Collection of disability data  

The collection of reliable and valid data is important for disabled people to understand their rights, and to understand their life-outcomes.  

Whaikaha is working with Statistics NZ to progress the recommendation that New Zealand develop a national disability data framework.   

The Patient Profile and National Health Index Project is a Te Whatu Ora-led project to identify all disabled people and their access needs, to monitor outcomes and enhance service responsiveness and accessibility.  

Family violence and sexual violence  

Disabled people are significantly more at risk than non-disabled people of experiencing sexual assault and intimate partner abuse.  

In 2022, the Safeguarding Adults from Abuse programme in the Waitematā was expanded to include tāngata whaikaha Māori, the Deaf community and disabled people.   

Budget 23 allocated Whaikaha $6.11 million over four years to support and extend the Waitematā Safeguarding response, and supporting improved access to mainstream family violence and sexual violence services.  

New Zealand Sign Language Board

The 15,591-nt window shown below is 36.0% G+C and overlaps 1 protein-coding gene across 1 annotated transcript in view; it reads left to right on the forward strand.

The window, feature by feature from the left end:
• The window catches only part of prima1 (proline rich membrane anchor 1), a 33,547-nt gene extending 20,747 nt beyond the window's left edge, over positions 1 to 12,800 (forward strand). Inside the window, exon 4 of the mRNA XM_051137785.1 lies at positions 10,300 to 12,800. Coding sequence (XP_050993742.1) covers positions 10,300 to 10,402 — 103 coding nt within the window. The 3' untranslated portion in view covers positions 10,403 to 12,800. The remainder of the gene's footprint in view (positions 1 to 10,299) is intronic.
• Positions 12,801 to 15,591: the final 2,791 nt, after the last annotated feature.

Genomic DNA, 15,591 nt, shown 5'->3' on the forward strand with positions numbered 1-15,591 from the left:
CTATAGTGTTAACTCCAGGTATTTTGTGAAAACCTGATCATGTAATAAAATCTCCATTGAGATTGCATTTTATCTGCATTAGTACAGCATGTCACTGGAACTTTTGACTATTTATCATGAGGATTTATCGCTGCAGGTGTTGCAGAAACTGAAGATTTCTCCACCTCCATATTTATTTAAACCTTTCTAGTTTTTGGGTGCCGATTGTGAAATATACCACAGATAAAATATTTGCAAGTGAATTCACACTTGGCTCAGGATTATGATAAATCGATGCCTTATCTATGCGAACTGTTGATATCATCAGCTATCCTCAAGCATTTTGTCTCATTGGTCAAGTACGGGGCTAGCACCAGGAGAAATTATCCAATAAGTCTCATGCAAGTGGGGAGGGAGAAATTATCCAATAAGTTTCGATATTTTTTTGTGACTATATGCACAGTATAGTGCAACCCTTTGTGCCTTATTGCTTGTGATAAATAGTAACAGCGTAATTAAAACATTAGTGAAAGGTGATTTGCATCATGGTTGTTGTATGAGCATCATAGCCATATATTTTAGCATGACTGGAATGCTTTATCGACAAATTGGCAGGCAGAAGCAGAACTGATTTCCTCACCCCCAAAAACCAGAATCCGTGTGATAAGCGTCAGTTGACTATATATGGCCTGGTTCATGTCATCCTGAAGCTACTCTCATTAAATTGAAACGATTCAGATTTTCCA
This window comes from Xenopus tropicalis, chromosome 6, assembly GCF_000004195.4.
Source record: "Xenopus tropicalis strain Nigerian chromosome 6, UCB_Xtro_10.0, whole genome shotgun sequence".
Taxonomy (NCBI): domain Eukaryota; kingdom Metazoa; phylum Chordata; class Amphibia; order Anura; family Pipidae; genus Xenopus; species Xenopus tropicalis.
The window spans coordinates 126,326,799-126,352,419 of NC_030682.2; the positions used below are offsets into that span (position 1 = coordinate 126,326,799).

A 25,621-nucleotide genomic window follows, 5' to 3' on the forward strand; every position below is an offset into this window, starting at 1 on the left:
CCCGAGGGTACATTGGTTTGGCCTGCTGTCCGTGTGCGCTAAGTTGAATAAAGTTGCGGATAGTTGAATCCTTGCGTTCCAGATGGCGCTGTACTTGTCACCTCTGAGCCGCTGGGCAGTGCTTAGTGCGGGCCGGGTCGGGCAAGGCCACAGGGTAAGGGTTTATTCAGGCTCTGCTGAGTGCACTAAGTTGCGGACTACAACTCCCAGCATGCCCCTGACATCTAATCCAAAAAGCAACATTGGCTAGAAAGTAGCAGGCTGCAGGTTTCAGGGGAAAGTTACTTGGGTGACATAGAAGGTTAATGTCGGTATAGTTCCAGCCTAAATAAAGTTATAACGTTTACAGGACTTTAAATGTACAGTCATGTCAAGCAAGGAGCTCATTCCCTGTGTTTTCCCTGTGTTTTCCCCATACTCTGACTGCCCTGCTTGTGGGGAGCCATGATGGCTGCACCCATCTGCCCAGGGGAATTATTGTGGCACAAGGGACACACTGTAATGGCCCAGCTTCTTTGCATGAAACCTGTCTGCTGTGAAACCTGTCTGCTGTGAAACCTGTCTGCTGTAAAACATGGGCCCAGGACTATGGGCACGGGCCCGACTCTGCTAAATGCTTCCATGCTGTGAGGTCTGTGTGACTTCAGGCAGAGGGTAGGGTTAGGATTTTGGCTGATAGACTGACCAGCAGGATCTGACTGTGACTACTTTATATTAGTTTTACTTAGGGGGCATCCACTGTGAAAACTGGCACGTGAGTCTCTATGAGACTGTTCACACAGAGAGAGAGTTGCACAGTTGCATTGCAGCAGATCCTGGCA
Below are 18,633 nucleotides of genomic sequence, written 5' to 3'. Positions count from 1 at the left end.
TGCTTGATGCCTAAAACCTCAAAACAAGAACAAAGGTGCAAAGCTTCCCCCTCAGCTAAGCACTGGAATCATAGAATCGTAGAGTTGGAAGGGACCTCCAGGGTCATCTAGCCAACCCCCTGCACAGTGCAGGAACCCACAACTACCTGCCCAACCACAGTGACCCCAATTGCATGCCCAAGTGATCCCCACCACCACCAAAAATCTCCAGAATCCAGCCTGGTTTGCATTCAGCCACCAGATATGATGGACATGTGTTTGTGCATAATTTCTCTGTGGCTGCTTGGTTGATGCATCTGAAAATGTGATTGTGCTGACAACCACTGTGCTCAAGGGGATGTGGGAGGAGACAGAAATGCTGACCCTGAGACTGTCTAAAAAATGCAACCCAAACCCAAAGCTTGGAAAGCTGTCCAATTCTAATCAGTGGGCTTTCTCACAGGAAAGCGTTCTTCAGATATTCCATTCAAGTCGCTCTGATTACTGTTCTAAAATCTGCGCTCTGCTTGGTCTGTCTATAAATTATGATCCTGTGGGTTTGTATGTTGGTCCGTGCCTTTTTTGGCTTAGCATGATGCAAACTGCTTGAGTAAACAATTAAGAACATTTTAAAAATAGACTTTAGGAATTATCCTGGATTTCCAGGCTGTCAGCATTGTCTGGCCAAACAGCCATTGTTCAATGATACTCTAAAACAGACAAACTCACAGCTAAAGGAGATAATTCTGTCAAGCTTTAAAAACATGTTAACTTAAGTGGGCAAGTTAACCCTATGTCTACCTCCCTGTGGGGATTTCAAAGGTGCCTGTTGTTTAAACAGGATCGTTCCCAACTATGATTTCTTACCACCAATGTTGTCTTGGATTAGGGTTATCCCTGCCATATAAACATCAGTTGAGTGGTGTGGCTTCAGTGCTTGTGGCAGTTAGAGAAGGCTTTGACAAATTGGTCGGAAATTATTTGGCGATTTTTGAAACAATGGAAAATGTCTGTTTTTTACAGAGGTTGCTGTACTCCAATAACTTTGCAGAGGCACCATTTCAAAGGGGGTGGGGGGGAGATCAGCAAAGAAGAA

Around 23,000 people use NZSL as a form of communication. Census 2018 shows this includes approximately 4,500 Deaf people and Turi Māori (Māori Deaf).  

Whaikaha provides support for the NZSL Board and also monitors the New Zealand Sign Language Strategy 2018-2023.  

In early 2022, the NZSL Board supported the development of a sign name for Whaikaha. Whaikaha is the first government agency to have a name in NZSL, te reo Māori and English. 

Significant Budget initiatives

All of the funding listed below is from Budget 2022 and is allocated over four years (2022-2026).   

Disability Support Services Cost Pressures  

  • Total expenditure of $704m to fund cost pressures on the Government Disability Support Services budget.  

Ministry for Disabled People — Establishing a new Ministry  

  • Total expenditure of $107.8m to fund the establishment of Whaikaha and its ongoing operations. This initiative will potentially benefit up to 1.1 million disabled people in New Zealand.  

Payment to Family Members for Support Services   

  • Total expenditure of $39m to ensure that people have the option to choose to pay a family member to provide disability supports. 

Looking to the future

We are proud to be the world’s first Ministry of Disabled People, specifically dedicated to the disabled community. 

Whaikaha will continue working hard to improve the lives of tāngata whaikaha Māori, disabled people, and their families and whānau.